The trigger for the large-scale anti-government protests was the events of Dec. 7, 2022, that saw now-ousted President Pedro Castillo embark on what has been described as an attempted coup. Whether it was a “coup” is subject to debate. Castillo’s supporters say he was trying to head off a different type of coup, one instigated by Congress. Castillo – a leftist, Indigenous former teacher from the country’s south – tried to shut down a Congress intent on impeaching him over corruption claims and accusations of treason. He called on the military to support him, and his intention was to form a constituent assembly to reform the country’s constitution.
However, his plan didn’t work. The military countered Castillo’s ploy while the Congress refused to be dissolved and went ahead with its impeachment vote, removing him from power. The events of that day set off the protests that have built momentum over the subsequent weeks. But while the events of Dec. 7 were the immediate trigger, it is important to understand that this crisis was long in the making.
Roots of the Political Crisis and Polarisation
The crisis is rooted in the nature of Peru’s political system. In part by the design of the country’s constitution which was adopted in 1993 but amended a dozen times since, creating ambiguity as to who has the greater power – the president or Congress. Constitutionally, Congress is given enormous scope to limit executive power, including removal through impeachment. The idea was to serve as a bulwark against the excesses of authoritarian-minded presidents. But in reality, it encourages instability and a weak executive. The constitution is so ambiguously written that it also gives wiggle room for presidents who want to shut down Congress, as Castillo unsuccessfully tried to do.
Meanwhile, Peru has seen a dismantling of its old, established political party system. Once-powerful parties no longer exist or struggle to get support. As a result, the country’s party system has fractured – more than a dozen parties are represented in Congress, which makes it hard for any one leader or party to achieve a majority. In short, it makes it hard to govern when you have no legislative base to do so. For example, Castillo had the support of only 15 members of his own party in the 130-seat assembly.
The country is deeply polarized and divided along a number of different lines: ethnic, racial, economic and as the protests have fully shown regionally. Castillo supporters have led the protests though he had no real power base in the country’s capital, Lima. However, Castillo as the first real rural president of the country had significant support in the south. The protests have been concentrated around the city of Puno, but support has come from the whole high Andes of southern Peru.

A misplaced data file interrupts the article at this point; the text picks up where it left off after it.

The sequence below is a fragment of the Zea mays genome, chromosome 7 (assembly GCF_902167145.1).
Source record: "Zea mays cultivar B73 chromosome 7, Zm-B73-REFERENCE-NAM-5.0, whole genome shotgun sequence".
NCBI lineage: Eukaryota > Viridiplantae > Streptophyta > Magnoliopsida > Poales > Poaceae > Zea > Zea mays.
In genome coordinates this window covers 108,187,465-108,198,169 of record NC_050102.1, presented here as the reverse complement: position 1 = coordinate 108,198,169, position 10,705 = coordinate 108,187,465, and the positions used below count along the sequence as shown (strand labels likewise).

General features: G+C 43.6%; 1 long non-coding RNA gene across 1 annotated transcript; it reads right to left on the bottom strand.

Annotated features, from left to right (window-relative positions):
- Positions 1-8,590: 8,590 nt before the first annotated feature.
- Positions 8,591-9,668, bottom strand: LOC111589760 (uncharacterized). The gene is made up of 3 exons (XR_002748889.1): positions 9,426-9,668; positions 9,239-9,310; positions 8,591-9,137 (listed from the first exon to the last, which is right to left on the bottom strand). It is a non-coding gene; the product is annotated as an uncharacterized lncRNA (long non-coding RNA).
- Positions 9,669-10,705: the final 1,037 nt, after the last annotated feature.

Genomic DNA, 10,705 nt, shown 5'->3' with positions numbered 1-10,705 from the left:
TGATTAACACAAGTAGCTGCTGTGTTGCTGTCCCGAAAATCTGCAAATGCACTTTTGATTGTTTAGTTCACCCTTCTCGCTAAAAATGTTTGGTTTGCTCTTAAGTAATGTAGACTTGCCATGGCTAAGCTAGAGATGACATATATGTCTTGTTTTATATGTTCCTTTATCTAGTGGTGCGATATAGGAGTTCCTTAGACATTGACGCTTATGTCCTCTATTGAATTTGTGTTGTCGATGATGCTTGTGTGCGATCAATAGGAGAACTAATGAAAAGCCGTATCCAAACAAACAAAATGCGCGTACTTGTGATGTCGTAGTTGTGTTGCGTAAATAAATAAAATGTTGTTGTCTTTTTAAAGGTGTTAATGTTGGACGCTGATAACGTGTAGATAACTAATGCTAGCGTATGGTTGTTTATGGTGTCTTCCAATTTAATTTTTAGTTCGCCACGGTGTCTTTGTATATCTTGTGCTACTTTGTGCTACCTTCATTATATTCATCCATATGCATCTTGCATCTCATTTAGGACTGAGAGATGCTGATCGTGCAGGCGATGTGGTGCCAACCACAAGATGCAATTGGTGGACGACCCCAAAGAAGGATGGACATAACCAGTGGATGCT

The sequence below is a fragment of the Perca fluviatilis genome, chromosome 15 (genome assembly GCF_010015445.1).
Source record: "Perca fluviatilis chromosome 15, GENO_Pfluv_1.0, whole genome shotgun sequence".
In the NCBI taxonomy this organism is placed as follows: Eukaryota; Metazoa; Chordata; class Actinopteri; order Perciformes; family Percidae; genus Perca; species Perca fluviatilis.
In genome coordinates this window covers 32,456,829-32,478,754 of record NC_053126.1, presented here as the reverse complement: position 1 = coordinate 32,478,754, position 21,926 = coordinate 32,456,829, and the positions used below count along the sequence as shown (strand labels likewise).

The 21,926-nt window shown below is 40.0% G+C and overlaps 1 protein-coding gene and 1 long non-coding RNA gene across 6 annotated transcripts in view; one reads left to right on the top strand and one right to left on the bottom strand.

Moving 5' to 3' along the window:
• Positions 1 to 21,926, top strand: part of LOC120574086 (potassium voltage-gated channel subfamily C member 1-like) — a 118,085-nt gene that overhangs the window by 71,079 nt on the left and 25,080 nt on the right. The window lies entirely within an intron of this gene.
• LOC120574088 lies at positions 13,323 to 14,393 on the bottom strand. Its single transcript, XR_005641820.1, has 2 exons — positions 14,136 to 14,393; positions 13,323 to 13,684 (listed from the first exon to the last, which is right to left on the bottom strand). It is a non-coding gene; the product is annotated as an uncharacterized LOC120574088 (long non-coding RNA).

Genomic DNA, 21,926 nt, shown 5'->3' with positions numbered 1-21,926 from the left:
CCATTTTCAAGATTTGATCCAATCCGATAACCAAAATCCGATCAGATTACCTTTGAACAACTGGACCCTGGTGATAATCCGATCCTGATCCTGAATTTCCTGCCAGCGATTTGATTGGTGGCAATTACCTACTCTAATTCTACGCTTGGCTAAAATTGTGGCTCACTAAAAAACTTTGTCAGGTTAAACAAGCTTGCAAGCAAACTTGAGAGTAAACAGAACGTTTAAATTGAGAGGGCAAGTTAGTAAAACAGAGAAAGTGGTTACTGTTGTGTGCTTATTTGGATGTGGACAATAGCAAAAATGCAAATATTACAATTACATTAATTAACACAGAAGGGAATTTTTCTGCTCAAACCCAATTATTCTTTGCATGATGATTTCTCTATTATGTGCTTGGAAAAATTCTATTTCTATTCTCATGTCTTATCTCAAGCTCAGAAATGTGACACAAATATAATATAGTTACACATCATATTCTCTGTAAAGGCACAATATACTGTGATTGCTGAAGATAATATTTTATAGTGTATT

Overwhelming Challenges for Boluarte
President Dina Boluarte claimed that the protests had “no social agenda” but rather sought to “break the rule of law, generate chaos and disorder and seize power”. She added that attacks on three regional airports had been planned in advance and would be punished with “all the rigour of the law”.
“To the Peruvian people, to those who want to work in peace and to those who generate acts of protest I say: I will not get tired of calling them to a good dialogue, to tell them that we work for the country,” she said. One person died and about 10 were injured in clashes with police in the southern city of Arequipa on Thursday, according to Peru’s ombudsman’s office, when protesters reportedly tried to invade the airport. Several airports have been closed and huge swathes of the country have been paralysed by more than 120 roadblocks.
The area is predominantly Quechua and Aymara – the two major Indigenous groups in the Peruvian south. Peruvian Quechua and Aymara are “first cousins” to the same groups over the border in Bolivia. And this is important in the context of the current protests. Evo Morales, the former president of Bolivia, has long talked about “Runasur” – the concept of uniting Indigenous people across the Andes region. Morales has been blamed by the Peruvian government for stirring up the protests – indeed he has now been banned from entering Peru. No doubt, Bolivian allies have been in Peru’s south mobilizing the movement, and some have been arrested.
With the economy of Peru not doing well, domestic protest further adds complexity to the Peruvian political landscape. It would be challenging for Boluarte and needs to be seen how she handles the country during the early days of her reign.
(The author is a Post Graduate student in International Relations at Amity University, Raipur. She writes articles and research papers regularly on international affairs and geopolitics)